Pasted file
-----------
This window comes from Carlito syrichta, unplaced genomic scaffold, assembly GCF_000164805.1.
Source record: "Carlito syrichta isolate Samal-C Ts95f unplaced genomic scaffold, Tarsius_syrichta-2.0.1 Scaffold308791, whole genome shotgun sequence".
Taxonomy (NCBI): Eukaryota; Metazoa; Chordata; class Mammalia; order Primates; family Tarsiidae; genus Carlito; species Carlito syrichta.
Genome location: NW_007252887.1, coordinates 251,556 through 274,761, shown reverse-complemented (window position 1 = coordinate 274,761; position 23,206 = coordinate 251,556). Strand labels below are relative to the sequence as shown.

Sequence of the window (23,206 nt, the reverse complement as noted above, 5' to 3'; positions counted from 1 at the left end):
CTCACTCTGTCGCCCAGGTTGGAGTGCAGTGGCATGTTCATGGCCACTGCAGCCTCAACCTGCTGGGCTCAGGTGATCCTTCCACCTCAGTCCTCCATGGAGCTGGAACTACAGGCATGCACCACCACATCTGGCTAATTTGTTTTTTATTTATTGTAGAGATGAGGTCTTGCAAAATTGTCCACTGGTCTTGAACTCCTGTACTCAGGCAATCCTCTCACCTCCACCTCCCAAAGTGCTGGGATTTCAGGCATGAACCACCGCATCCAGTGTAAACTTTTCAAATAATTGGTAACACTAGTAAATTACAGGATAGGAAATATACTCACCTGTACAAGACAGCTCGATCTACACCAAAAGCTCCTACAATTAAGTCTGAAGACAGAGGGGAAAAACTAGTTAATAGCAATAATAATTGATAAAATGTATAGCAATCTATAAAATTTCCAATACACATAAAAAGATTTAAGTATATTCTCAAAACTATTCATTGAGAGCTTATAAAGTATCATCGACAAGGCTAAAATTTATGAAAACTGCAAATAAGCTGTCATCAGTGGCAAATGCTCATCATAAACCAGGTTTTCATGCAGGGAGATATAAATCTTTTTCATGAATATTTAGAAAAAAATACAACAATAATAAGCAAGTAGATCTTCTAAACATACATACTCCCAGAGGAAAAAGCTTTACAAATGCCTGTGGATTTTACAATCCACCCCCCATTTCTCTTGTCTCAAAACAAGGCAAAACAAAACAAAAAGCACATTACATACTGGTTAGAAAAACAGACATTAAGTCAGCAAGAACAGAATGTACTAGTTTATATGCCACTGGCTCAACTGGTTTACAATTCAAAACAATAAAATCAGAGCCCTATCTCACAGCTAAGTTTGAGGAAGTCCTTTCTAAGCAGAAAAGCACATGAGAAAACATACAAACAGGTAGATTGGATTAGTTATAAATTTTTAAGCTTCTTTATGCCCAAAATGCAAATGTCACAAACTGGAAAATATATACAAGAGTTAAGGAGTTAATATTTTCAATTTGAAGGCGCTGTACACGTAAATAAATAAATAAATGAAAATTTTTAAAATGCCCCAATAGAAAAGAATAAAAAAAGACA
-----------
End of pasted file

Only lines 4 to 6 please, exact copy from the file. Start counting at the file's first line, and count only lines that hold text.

Genome location: NW_007252887.1, coordinates 251,556 through 274,761, shown reverse-complemented (window position 1 = coordinate 274,761; position 23,206 = coordinate 251,556). Strand labels below are relative to the sequence as shown.

Sequence of the window (23,206 nt, the reverse complement as noted above, 5' to 3'; positions counted from 1 at the left end):
CTCACTCTGTCGCCCAGGTTGGAGTGCAGTGGCATGTTCATGGCCACTGCAGCCTCAACCTGCTGGGCTCAGGTGATCCTTCCACCTCAGTCCTCCATGGAGCTGGAACTACAGGCATGCACCACCACATCTGGCTAATTTGTTTTTTATTTATTGTAGAGATGAGGTCTTGCAAAATTGTCCACTGGTCTTGAACTCCTGTACTCAGGCAATCCTCTCACCTCCACCTCCCAAAGTGCTGGGATTTCAGGCATGAACCACCGCATCCAGTGTAAACTTTTCAAATAATTGGTAACACTAGTAAATTACAGGATAGGAAATATACTCACCTGTACAAGACAGCTCGATCTACACCAAAAGCTCCTACAATTAAGTCTGAAGACAGAGGGGAAAAACTAGTTAATAGCAATAATAATTGATAAAATGTATAGCAATCTATAAAATTTCCAATACACATAAAAAGATTTAAGTATATTCTCAAAACTATTCATTGAGAGCTTATAAAGTATCATCGACAAGGCTAAAATTTATGAAAACTGCAAATAAGCTGTCATCAGTGGCAAATGCTCATCATAAACCAGGTTTTCATGCAGGGAGATATAAATCTTTTTCATGAATATTTAGAAAAAAATACAACAATAATAAGCAAGTAGATCTTCTAAACATACATACTCCCAGAGGAAAAAGCTTTACAAATGCCTGTGGATTTTACAATCCACCCCCCATTTCTCTTGTCTCAAAACAAGGCAAAACAAAACAAAAAGCACATTACATACTGGTTAGAAAAACAGACATTAAGTCAGCAAGAACAGAATGTACTAGTTTATATGCCACTGGCTCAACTGGTTTACAATTCAAAACAATAAAATCAGAGCCCTATCTCACAGCTAAGTTTGAGGAAGTCCTTTCTAAGCAGAAAAGCACATGAGAAAACATACAAACAGGTAGATTGGATTAGTTATAAATTTTTAAGCTTCTTTATGCCCAAAATGCAAATGTCACAAACTGGAAAATATATACAAGAGTTAAGGAGTTAATATTTTCAATTTGAAGGCGCTGTACACGTAAATAAATAAATAAATGAAAATTTTTAAAATGCCCCAATAGAAAAGAATAAAAAAAGACA